Dexeus Mujer extends its genetic screening to gamete donor programmes

Dexeus Mujer extends its genetic screening to gamete donor programmes

According to the results of a study conducted on a sample of 2,403 individuals who took part in the Dexeus Mujer egg donor programme between January 2014 and January 2018, presented by Dr Anna Veiga - Director of R&D&i of the Reproductive Medicine Unit of Dexeus Mujer - at the latest Meeting of the European Society of Human Reproduction and Embryology (ESHRE), 2.7% of previous donor allocations in egg donor programmes risk transmitting to the foetus some form of hereditary disease caused by recessive genetic mutations. This has led the Genomic Medicine Unit of Dexeus Mujer to expand the genetic screening that it routinely carries out as part of its egg donor programme to gamete donors, following the recommendations of the American College of Medical Genetics (ACMG).

This screening uses the qCarrier test, developed by Dexeus Mujer with qGenomics, and can detect 200 genes associated with 314 monogenic disorders (277 autosomal recessive mutations and 37 associated with the X chromosome).

In general, the likelihood of a couple transmitting a hereditary disease caused by a recessive mutation to their children is 1-2%, since it would require both partners to be carriers of the same mutation. The surprising fact, though, is that more than 50% of the population are carriers of this type of mutation but do not know it because the disease does not manifest itself. This is due to the fact that the disease is linked to recessive genes, meaning that both partners must be carriers of the same disorder.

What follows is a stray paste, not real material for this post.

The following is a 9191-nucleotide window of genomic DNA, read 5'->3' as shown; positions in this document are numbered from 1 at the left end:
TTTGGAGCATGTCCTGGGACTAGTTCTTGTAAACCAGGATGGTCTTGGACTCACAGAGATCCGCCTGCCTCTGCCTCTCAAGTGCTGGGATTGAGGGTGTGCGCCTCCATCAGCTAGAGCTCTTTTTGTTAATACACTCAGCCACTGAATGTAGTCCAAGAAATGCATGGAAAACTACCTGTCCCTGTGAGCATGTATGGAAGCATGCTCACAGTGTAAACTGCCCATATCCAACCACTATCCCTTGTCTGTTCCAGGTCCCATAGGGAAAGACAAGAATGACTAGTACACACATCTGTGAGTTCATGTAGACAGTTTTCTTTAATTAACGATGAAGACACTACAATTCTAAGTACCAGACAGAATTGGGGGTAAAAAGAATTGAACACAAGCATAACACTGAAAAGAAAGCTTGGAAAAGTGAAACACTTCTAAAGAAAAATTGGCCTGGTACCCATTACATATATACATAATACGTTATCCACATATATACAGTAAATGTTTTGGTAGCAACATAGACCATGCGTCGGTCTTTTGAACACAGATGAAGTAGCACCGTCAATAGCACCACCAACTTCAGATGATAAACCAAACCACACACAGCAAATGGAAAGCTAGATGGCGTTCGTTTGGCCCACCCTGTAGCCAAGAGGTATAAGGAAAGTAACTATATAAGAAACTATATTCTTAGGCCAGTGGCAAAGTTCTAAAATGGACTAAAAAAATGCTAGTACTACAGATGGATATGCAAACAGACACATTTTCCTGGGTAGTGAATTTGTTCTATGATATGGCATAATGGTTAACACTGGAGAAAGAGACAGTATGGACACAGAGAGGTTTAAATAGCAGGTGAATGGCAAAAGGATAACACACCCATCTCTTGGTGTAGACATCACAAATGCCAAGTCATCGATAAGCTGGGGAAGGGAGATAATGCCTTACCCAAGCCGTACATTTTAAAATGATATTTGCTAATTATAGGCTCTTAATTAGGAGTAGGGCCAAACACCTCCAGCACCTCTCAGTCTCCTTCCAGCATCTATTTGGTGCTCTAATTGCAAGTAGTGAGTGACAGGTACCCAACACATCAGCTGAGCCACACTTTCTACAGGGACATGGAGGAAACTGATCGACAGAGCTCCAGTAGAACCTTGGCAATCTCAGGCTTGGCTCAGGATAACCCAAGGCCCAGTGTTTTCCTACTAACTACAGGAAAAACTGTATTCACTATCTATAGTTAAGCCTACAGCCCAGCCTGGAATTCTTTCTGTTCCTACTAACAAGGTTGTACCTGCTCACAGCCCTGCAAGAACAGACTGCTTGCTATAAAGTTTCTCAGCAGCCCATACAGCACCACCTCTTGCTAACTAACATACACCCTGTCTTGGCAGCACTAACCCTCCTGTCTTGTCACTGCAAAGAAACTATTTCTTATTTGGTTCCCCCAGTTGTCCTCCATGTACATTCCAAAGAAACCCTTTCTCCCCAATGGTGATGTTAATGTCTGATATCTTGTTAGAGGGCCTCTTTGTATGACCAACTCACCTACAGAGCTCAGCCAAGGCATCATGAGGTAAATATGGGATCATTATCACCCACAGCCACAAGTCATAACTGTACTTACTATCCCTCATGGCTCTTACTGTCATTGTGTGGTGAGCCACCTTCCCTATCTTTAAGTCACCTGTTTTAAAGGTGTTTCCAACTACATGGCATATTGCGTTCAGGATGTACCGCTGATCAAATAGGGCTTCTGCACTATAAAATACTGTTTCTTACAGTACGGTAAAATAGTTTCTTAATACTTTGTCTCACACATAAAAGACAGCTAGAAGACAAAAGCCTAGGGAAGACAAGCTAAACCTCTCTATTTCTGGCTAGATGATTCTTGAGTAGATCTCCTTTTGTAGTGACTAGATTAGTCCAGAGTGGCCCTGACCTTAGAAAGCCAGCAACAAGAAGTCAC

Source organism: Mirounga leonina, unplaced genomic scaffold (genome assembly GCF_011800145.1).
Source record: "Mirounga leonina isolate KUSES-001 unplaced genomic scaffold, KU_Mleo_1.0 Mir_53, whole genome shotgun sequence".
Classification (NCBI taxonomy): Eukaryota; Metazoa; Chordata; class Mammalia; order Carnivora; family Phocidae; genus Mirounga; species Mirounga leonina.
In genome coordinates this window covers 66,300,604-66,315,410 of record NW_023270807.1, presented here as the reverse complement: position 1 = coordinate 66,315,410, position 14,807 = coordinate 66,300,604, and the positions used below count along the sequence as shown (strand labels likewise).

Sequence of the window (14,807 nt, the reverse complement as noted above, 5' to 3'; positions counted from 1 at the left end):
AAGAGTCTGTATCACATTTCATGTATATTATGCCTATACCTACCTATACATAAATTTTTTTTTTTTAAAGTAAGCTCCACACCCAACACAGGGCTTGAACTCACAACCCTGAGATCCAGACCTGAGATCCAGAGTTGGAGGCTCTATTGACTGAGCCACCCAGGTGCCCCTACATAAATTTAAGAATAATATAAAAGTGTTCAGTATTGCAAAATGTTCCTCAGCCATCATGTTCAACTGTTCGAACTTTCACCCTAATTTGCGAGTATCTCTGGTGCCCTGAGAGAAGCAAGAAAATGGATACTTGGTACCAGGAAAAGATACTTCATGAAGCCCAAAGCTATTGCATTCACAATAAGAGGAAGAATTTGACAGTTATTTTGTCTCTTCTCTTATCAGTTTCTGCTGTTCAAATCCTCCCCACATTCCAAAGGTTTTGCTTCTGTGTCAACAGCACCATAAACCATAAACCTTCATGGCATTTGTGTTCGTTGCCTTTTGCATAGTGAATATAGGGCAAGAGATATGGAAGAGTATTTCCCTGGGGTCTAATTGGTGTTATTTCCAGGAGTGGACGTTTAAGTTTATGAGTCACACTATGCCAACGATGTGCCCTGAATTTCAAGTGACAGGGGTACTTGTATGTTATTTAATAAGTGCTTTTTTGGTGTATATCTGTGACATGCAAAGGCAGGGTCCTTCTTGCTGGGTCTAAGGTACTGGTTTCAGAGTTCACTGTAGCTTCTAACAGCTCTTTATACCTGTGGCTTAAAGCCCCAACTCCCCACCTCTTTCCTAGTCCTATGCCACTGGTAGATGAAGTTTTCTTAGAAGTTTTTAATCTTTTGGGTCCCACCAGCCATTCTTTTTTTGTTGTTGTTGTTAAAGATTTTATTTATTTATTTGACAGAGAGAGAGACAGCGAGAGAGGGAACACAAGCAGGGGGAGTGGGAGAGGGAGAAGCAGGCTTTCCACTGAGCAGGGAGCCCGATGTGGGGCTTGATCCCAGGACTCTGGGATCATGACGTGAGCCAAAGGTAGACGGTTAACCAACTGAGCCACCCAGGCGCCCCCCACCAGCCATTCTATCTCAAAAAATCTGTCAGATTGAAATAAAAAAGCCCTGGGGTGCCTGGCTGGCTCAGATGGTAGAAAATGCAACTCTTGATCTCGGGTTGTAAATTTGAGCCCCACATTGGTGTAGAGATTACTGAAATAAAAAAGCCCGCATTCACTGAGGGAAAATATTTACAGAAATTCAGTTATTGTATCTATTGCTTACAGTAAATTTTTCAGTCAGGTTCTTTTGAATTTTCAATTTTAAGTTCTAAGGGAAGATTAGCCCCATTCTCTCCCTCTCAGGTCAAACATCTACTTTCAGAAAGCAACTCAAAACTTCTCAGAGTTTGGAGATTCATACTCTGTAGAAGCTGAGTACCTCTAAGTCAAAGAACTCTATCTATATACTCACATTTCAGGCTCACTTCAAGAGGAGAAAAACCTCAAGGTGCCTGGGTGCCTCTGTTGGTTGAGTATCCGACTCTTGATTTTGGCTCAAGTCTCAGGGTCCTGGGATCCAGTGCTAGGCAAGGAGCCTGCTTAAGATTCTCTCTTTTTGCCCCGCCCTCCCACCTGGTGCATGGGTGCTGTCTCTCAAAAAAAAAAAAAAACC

Of the 2,403 individuals tested in the study, 1,015 (42.2%) were egg donors and 1,388 (57.8%) were the male partners of egg recipients. Allocation was carried out by arranging a prior visit with advice and genetic counselling, both with the couples and the donors. The results showed that 1.9% of donors were carriers of an abnormality linked to the X-chromosome and so were ruled out as donors, and 8.2% had a family history of genetic disease. Furthermore, 60.6% of the tested population were carriers of at least one (or more) genetic disorder associated with a disease.

The authors conclude that it is essential for all patients and donors involved in egg donation programmes to have a prior genetic counselling visit (at Dexeus Mujer, this happens in 80% of cases) and undergo a screening test, since these two measures have been found to contribute significantly to detecting possible risks and reducing the transmission of possible hereditary diseases to future babies.

Genetic carrier screening in gamete donor programs
Anna Veiga, Anna Abulí, Gabriela Palacios.
Reproductive Medicine Service, Dexeus Mujer, Barcelona.
Presentation ESHRE 2018